Duck Breast 101
New York City feasts on the bounty of the Hudson River Valley. When Washington Irving first brought this lush landscape to national attention in the early 1800s through his memorable characters of Ichabod Crane and the headless Horseman, the region was not yet known for the great delicacies and specialty foods it now provides.
Of all the products raised and grown in this bucolic region, one of the best known is duck, thanks in large part to the renowned Hudson Valley Foie Gras and Duck Company. Perhaps that is why so many restaurants in the area offer duck breasts on their menu—or perhaps it is because duck breast tastes much like red meat but is a far leaner and healthier choice. More and more supermarkets around the country have started carrying duck, thanks to increased awareness that all this great flavor comes in an easy-to-cook and wholesome food.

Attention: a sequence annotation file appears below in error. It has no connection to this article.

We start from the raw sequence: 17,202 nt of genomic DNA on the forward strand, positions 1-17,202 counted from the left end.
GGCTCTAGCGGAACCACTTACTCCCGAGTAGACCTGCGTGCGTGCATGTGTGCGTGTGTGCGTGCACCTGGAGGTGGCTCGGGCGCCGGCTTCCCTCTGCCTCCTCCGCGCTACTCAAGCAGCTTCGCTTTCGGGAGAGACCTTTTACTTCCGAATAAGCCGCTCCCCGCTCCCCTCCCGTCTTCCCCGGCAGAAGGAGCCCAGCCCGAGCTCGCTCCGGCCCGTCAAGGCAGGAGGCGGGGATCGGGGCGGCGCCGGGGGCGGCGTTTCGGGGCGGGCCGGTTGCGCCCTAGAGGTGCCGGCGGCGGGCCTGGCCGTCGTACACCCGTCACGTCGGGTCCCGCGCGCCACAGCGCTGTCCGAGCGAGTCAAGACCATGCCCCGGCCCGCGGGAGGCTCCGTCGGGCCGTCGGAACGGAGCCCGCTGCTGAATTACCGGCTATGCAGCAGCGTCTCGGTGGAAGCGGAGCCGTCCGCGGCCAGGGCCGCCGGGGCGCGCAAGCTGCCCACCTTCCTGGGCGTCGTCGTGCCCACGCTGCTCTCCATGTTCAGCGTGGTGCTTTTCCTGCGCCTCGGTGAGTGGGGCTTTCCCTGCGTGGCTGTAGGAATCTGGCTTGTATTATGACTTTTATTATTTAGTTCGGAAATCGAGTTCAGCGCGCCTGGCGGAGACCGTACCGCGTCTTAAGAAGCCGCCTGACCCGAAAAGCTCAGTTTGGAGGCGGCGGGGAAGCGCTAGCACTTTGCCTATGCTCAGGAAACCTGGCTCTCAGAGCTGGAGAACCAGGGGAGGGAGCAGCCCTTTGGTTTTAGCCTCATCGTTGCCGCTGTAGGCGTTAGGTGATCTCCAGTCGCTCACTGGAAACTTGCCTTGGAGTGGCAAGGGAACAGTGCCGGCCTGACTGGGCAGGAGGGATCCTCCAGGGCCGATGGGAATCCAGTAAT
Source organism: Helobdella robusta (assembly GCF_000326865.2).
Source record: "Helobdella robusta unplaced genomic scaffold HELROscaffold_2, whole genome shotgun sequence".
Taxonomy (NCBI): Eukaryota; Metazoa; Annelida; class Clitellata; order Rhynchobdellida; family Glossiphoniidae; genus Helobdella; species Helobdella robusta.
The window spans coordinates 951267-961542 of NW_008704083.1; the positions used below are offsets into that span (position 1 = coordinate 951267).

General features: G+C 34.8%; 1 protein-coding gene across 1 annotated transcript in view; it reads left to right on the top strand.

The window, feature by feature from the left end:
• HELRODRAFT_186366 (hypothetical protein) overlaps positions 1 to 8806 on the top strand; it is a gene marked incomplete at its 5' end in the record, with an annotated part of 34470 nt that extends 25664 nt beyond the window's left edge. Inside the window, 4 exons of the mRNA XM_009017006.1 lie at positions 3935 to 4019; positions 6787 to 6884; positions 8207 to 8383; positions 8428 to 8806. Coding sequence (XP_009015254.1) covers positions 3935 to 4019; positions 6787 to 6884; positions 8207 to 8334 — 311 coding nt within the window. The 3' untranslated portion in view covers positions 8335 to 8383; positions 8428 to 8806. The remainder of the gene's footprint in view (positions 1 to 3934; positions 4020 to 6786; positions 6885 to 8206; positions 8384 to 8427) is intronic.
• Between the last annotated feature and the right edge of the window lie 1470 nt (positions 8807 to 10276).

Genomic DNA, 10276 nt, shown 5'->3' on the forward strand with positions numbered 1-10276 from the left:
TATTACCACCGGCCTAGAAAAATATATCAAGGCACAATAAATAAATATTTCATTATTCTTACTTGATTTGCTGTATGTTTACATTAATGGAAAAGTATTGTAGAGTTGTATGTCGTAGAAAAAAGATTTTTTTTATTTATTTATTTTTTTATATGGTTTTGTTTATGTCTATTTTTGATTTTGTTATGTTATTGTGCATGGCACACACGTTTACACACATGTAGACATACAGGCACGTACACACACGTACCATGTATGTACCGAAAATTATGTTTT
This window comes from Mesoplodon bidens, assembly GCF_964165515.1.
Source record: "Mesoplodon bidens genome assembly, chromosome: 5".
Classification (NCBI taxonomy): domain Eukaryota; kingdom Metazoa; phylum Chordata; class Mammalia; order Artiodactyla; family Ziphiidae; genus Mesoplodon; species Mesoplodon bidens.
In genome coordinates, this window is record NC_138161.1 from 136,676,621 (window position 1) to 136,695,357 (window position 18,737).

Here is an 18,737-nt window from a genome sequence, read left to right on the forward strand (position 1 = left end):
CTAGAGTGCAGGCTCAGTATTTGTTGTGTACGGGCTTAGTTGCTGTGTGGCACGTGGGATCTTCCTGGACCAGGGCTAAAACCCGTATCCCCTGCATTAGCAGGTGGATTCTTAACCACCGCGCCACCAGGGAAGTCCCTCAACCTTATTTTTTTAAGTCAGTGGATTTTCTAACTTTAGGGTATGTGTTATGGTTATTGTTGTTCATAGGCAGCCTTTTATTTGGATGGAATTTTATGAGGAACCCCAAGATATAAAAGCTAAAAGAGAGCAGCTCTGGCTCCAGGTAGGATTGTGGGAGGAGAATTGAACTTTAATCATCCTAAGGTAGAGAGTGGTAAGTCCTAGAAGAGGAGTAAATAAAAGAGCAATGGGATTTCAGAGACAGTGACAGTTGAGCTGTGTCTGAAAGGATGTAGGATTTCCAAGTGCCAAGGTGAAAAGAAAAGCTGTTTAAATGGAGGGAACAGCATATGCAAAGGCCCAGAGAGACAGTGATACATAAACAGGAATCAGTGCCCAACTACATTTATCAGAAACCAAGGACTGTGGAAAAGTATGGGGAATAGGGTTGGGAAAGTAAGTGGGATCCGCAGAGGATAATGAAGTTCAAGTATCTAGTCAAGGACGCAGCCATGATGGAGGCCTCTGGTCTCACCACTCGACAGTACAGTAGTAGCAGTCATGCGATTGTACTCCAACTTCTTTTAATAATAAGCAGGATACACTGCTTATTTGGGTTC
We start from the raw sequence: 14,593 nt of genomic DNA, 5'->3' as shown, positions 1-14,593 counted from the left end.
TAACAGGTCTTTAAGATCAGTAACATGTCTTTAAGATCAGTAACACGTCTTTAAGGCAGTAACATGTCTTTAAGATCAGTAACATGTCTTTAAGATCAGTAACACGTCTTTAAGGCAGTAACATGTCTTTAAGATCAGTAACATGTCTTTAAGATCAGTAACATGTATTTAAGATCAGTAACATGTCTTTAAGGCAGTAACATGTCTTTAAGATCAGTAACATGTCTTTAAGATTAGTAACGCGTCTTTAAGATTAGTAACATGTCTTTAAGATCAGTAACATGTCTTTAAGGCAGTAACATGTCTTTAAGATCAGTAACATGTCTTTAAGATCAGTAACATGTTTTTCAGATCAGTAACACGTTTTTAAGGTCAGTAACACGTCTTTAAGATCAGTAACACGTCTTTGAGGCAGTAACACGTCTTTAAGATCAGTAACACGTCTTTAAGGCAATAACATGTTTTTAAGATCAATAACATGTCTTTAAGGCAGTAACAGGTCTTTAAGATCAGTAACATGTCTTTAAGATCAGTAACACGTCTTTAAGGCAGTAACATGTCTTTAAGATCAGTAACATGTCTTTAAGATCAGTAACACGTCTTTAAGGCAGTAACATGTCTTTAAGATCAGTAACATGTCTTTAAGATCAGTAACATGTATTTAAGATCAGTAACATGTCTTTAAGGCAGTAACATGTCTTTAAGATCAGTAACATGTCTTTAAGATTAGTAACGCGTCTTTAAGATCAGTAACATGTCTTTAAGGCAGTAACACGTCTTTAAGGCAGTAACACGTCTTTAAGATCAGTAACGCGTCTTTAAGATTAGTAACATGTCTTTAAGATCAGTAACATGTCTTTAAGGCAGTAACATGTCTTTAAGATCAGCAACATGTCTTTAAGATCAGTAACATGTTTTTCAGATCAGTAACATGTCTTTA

As is true with any poultry, the majority of the fat is in the skin. Unlike chicken and turkey, however, when you remove the skin the remaining duck meat still has plenty of rich satisfying flavor. Unlike other poultry breast, duck breast is often pink when thoroughly cooked. The USDA recommends duck breast be cooked to an internal temperature of 165F to ensure harmful bacteria are killed, but many food professionals believe duck can be consumed when cooked to 135 to 140F, at which point they prefer the flavor and texture.
By Marge Perry.
Duck breasts, available frozen, make a nice change from other poultry.